No more shanking with these golf shank fixes
Have you been enjoying a great round of golf only to find yourself shanking a golf shot when the pressure is on?
Maybe you’re just struggling to make consistent contact with the centre of the clubface and tend to shank the golf ball when you least suspect it?
If either of these sound like you, then you’re in dire need of a golf shank fix so it does no further damage to your golf scores.
The good news is I’ve outlined the what, why and how to eliminate your golf shank so you can move ahead with your golf game and enjoy the day on the golf course.
I've used the golf instruction at Rotary Swing to fix my golf shank as well as every other golf fault I used to have.
It's where over 300,000 golfers have done the same and lowered their golf scores.
What does a shanked golf shot look like?
When you set up to the golf ball and instead of the ball going straight at the target, it will go straight to the right (right handed golfer) at about a 45 degree angle or even 90 degrees in extreme cases.
The golf ball will not travel very far and usually ends up in the thick rough, a bunker, trees, water or even out of bounds.
It's a terrible feeling because the golf ball hasn’t actually hit the clubface and comes straight off the hosel, which is the adjoining piece of metal between the clubface and the golf shaft.
It doesn’t matter if the clubface is open or shut, a golf shank can still occur.
Remember this, because often golfers mistake a golf shank with the face position which has nothing to do with it and you could end spending hours trying to fix the wrong root cause of the problem.
Watch a bonus golf shank fix in this video that also works well in combination with my 3 fixes below.
Why does it happen?
The most common reason you hit a golf shank is because the hosel of the golf club is in a direct line with your hands when you grip the club.
If you compare golf to tennis, in tennis the sweet spot lies on a straight line to where you hand is holding the handle.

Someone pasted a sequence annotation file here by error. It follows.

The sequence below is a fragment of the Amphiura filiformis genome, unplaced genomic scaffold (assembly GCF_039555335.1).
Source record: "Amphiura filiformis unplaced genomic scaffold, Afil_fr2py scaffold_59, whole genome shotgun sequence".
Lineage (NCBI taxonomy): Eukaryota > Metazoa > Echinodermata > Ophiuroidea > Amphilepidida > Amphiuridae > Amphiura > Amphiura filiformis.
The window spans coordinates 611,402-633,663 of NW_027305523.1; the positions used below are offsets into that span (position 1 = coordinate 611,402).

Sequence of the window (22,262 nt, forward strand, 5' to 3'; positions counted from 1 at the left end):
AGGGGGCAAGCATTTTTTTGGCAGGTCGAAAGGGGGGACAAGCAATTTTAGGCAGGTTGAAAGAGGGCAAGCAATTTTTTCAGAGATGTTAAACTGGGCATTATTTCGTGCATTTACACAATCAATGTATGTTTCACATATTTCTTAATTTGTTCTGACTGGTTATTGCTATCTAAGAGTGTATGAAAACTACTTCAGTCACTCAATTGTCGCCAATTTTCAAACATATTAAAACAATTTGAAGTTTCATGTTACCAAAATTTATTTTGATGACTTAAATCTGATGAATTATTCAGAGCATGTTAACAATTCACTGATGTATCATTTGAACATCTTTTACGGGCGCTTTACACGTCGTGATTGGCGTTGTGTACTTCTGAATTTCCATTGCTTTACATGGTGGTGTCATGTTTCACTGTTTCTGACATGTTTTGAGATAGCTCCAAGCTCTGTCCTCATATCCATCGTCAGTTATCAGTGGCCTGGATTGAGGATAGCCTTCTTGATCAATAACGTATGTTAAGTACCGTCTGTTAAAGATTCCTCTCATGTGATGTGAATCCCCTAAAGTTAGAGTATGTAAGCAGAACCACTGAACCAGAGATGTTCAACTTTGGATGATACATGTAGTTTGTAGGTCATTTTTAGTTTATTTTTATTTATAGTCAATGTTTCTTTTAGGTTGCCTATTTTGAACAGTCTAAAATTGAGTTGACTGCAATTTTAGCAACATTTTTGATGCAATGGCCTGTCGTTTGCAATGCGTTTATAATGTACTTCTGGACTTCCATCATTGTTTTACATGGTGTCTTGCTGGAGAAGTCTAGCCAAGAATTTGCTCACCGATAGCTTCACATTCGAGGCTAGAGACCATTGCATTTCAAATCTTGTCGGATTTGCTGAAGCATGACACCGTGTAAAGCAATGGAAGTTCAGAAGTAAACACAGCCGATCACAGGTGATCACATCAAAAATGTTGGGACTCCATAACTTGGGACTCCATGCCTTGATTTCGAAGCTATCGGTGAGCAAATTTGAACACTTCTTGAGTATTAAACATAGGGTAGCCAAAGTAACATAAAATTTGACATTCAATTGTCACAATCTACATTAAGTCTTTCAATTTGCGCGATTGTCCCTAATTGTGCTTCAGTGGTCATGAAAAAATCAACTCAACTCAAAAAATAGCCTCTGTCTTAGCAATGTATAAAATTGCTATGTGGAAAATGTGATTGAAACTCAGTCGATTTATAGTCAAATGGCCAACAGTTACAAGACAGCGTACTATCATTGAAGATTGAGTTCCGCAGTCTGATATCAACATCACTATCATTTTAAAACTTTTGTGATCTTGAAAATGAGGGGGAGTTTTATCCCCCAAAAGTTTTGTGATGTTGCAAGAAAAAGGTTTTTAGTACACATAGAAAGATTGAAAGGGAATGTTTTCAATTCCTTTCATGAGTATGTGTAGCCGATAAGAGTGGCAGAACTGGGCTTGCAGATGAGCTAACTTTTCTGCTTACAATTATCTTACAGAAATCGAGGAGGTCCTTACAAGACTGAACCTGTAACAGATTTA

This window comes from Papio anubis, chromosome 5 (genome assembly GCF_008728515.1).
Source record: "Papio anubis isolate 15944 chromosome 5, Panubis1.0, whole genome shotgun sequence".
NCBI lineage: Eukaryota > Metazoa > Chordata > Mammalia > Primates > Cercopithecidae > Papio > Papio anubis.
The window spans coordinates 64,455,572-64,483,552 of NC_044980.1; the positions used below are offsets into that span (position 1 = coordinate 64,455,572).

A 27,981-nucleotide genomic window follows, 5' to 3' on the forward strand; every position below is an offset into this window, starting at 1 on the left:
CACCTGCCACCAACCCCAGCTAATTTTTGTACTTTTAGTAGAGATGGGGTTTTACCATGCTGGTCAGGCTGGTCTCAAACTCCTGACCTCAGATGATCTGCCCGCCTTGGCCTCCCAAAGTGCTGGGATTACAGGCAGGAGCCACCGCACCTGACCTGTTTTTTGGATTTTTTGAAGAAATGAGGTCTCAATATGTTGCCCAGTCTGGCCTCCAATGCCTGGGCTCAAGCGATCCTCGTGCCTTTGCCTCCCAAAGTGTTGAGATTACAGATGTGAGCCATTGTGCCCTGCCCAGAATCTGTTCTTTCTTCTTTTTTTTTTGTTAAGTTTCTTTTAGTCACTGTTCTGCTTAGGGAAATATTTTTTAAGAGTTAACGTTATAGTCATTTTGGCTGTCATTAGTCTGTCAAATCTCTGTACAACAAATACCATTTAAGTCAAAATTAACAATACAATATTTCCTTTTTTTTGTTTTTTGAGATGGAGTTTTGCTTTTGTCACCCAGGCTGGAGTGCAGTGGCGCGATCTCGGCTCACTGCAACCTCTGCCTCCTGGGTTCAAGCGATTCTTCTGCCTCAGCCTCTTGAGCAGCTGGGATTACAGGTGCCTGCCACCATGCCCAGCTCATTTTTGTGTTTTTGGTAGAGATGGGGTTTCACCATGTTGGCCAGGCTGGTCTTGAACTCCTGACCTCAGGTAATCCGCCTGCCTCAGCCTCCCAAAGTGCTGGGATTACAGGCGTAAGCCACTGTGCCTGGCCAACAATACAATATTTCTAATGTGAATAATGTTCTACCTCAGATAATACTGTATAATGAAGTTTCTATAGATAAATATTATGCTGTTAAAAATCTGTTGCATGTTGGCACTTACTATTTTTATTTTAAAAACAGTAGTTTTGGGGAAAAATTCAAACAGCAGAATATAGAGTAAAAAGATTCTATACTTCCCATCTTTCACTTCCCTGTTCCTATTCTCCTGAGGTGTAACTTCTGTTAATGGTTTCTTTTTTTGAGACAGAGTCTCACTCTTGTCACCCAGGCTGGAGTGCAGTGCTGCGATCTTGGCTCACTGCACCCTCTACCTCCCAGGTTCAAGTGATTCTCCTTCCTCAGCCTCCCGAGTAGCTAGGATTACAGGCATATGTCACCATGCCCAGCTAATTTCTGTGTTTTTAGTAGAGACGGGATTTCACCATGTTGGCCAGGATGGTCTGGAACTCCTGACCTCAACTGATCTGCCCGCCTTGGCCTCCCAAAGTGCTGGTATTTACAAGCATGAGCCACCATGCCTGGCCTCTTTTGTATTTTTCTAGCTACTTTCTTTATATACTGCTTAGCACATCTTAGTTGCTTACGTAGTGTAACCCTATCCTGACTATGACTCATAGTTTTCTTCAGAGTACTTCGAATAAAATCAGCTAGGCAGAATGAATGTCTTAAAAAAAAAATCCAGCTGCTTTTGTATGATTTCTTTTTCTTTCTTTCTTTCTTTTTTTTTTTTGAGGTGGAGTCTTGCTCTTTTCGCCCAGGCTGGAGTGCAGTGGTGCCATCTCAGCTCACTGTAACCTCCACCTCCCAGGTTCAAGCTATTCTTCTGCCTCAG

In baseball it’s exactly the same thing, the sweet spot is directly in line with the grip when you hold the bat.
However, in golf it’s completely different.
The extension of the grip that you’re holding goes through to the hosel of the golf club which is not the sweet spot.
The sweet spot is actually about 2 inches from the hosel which is not in line with the handle that you are holding.
Identify your golf shank first
There are 4 different causes of golf shanks so it’s important you identify which one you suffer from so you can implement the right golf shank fix quickly.
1. Severe in to out swing path – This is a path where commonly the clubhead gets stuck behind the golfer on the downswing.
As the swing speeds up the clubhead gets pushed out through the impact position. The clubhead falls away from the golfer and continues to do so resulting in a shank straight right of the target.
2. Severe out to in swing path – The most common way golfers shank the golf ball. This is a swing path where the golf club gets over the top of the swing plane with the golf club coming down steep in the downswing.
As the swing speeds up in the downswing the clubhead moves outside of the golf ball before it gets to the impact zone. This results in the hosel making contact with the golf ball and a shank results.